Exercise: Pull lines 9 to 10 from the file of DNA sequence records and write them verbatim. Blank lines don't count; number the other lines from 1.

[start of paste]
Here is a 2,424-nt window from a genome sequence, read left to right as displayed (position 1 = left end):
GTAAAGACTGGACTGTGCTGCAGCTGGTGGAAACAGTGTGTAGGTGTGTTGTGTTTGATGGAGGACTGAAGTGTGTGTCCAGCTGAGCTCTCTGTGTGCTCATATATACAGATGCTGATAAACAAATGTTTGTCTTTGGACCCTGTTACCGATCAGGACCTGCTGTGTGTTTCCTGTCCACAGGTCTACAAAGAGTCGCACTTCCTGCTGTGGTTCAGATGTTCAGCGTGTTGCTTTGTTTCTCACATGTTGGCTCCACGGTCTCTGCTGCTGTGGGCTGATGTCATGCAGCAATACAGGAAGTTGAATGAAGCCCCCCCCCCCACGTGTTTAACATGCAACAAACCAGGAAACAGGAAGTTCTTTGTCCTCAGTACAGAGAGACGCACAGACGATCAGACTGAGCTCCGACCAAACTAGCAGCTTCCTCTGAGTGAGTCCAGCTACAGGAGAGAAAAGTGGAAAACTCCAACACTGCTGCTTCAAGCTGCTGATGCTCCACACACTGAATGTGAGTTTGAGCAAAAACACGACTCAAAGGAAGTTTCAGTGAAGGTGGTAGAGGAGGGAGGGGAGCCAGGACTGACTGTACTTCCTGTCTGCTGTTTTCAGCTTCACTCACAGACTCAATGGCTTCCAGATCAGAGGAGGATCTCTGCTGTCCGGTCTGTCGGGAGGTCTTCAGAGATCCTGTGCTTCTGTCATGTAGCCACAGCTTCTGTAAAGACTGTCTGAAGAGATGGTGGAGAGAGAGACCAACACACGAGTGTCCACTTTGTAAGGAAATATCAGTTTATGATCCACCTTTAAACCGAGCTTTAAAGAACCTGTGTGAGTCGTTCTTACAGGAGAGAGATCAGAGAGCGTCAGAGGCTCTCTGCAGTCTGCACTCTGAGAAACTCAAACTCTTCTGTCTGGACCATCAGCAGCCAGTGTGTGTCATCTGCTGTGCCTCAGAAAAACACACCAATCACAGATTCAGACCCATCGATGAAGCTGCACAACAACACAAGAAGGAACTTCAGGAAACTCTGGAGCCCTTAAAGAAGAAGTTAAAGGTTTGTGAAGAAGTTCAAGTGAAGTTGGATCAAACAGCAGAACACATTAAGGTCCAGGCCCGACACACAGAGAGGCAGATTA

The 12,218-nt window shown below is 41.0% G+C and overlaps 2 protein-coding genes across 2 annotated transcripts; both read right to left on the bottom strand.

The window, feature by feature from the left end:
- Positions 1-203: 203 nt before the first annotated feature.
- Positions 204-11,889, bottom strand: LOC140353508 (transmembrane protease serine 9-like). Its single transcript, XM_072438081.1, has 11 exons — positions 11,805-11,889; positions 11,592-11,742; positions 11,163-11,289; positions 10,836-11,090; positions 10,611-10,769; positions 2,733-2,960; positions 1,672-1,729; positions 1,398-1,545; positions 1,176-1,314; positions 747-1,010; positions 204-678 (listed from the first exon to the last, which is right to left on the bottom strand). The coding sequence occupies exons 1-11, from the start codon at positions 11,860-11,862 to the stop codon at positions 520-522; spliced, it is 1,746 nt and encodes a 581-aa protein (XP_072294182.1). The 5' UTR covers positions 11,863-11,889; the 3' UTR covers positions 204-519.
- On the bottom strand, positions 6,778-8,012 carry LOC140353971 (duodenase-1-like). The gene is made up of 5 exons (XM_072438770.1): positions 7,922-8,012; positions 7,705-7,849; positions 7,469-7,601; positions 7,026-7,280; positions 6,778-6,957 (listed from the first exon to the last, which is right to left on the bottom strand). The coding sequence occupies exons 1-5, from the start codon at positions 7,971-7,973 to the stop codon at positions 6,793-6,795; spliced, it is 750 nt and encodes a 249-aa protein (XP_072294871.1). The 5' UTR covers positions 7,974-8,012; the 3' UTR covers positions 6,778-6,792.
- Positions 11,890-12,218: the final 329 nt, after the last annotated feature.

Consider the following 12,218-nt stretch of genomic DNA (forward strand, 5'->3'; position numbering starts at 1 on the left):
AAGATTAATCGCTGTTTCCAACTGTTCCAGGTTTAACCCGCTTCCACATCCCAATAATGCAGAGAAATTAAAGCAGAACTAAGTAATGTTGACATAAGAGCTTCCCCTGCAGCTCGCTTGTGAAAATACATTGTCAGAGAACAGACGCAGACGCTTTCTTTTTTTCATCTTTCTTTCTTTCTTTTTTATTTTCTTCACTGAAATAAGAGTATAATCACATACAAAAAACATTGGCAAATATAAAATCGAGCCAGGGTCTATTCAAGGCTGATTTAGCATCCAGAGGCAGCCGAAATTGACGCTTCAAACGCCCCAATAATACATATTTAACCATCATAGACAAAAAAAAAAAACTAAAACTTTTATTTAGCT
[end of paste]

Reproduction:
Consider the following 12,218-nt stretch of genomic DNA (forward strand, 5'->3'; position numbering starts at 1 on the left):
AAGATTAATCGCTGTTTCCAACTGTTCCAGGTTTAACCCGCTTCCACATCCCAATAATGCAGAGAAATTAAAGCAGAACTAAGTAATGTTGACATAAGAGCTTCCCCTGCAGCTCGCTTGTGAAAATACATTGTCAGAGAACAGACGCAGACGCTTTCTTTTTTTCATCTTTCTTTCTTTCTTTTTTATTTTCTTCACTGAAATAAGAGTATAATCACATACAAAAAACATTGGCAAATATAAAATCGAGCCAGGGTCTATTCAAGGCTGATTTAGCATCCAGAGGCAGCCGAAATTGACGCTTCAAACGCCCCAATAATACATATTTAACCATCATAGACAAAAAAAAAAAACTAAAACTTTTATTTAGCT